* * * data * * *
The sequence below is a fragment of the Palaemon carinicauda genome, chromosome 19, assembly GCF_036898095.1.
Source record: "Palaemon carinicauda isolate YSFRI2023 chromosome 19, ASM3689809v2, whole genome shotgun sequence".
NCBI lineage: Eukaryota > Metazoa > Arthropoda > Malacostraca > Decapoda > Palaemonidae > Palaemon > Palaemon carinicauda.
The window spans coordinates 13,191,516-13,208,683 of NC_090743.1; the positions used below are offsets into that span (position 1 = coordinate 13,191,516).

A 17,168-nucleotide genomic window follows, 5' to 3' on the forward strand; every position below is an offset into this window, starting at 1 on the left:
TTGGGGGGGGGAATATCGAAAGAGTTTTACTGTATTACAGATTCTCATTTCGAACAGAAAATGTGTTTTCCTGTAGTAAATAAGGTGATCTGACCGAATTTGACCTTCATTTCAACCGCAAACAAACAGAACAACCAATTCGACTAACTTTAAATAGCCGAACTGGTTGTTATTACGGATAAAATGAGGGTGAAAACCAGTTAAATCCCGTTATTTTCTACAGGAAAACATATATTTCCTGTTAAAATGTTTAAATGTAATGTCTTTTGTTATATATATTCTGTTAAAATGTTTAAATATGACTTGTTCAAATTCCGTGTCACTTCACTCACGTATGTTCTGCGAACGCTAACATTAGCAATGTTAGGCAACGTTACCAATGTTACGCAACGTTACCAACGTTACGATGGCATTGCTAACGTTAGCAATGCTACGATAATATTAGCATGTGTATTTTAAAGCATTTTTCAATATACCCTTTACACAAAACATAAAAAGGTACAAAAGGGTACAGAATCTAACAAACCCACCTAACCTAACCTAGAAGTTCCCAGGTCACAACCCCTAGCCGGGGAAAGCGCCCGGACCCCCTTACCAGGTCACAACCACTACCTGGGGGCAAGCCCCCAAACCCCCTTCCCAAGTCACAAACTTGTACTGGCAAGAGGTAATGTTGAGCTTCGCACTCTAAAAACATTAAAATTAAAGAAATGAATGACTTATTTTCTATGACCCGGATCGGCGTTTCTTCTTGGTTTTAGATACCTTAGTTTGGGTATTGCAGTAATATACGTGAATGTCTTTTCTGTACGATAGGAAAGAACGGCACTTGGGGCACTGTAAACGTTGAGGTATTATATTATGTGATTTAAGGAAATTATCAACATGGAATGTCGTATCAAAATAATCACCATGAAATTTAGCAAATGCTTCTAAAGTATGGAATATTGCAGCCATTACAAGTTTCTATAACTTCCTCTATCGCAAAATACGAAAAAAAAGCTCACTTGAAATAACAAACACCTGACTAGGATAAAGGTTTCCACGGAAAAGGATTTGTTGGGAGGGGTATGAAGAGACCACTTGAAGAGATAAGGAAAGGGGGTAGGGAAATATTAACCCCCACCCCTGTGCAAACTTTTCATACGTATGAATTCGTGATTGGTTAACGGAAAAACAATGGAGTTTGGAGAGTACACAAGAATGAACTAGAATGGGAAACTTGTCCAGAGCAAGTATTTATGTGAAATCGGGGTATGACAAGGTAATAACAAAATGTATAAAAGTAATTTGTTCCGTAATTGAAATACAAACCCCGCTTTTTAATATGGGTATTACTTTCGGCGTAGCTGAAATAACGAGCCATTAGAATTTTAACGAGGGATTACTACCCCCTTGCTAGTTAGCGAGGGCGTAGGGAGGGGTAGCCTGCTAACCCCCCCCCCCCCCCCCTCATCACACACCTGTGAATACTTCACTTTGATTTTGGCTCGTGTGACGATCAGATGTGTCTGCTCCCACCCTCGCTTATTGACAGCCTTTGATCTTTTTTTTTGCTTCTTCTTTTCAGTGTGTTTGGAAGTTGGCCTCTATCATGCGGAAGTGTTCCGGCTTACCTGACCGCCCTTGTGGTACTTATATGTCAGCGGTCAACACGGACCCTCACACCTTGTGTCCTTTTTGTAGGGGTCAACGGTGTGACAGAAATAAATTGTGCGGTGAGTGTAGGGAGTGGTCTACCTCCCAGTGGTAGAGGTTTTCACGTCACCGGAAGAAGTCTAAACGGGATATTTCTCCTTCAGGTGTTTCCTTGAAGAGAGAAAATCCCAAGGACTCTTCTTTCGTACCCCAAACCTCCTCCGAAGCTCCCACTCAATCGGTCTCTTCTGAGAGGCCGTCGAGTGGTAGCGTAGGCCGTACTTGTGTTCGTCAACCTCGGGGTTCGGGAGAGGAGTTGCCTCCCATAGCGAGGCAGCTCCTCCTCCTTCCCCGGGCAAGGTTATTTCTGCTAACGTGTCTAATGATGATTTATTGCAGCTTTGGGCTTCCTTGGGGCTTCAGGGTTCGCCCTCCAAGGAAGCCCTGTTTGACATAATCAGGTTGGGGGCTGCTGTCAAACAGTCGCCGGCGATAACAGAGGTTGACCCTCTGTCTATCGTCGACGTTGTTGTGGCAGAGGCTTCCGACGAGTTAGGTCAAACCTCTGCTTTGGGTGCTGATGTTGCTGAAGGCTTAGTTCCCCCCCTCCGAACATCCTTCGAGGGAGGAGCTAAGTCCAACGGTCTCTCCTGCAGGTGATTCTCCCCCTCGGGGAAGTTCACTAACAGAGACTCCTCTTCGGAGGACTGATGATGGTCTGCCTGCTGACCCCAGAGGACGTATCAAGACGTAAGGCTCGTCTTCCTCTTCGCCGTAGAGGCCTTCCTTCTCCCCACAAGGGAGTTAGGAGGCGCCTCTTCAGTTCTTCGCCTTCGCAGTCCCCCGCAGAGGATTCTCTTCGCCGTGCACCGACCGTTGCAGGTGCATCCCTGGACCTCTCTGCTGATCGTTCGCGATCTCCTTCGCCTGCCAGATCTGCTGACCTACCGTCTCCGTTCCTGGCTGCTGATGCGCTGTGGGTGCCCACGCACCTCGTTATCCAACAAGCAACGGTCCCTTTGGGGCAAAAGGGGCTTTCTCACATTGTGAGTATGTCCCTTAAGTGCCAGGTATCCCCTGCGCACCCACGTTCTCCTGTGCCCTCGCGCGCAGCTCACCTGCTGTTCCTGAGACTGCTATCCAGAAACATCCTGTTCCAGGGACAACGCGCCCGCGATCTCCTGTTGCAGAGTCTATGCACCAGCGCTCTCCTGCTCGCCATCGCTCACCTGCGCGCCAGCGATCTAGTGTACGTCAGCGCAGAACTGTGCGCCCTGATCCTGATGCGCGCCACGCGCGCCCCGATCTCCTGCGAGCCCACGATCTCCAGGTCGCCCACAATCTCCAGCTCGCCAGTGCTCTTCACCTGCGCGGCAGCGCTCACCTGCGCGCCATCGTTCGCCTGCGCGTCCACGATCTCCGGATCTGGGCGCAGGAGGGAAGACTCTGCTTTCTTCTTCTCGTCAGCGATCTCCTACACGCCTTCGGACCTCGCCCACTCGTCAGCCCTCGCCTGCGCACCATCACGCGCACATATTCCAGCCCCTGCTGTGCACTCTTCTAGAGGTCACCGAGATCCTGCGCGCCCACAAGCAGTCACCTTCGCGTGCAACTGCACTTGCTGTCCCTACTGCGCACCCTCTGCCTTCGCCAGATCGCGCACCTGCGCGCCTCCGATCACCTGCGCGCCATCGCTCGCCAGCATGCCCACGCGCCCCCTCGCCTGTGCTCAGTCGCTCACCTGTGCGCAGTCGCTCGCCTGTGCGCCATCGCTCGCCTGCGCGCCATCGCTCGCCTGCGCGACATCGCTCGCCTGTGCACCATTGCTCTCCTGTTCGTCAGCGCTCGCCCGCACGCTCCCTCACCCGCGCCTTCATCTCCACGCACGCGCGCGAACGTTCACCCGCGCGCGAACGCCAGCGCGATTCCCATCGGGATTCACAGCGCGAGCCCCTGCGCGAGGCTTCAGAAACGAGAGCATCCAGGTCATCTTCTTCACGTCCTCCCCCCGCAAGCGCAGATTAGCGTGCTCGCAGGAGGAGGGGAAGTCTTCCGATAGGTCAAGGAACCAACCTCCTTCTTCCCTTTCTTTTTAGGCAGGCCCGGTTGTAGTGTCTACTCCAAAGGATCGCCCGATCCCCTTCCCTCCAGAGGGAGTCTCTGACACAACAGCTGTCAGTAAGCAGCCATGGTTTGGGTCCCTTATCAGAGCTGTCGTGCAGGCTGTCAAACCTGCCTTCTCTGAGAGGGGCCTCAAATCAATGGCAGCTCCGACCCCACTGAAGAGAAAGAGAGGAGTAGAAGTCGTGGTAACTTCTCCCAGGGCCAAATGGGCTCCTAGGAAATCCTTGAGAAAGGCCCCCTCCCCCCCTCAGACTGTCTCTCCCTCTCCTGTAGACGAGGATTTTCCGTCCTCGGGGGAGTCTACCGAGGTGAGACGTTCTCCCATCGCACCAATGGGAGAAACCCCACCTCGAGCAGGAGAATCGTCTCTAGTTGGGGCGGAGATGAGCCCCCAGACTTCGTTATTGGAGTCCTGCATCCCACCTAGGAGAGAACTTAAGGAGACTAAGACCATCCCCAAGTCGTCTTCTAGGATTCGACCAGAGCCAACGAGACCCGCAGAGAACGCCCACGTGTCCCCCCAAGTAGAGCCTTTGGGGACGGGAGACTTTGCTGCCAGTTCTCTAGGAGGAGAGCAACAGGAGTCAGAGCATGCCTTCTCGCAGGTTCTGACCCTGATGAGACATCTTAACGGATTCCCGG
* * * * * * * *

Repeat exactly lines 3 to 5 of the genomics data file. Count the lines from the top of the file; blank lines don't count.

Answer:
NCBI lineage: Eukaryota > Metazoa > Arthropoda > Malacostraca > Decapoda > Palaemonidae > Palaemon > Palaemon carinicauda.
The window spans coordinates 13,191,516-13,208,683 of NC_090743.1; the positions used below are offsets into that span (position 1 = coordinate 13,191,516).

A 17,168-nucleotide genomic window follows, 5' to 3' on the forward strand; every position below is an offset into this window, starting at 1 on the left: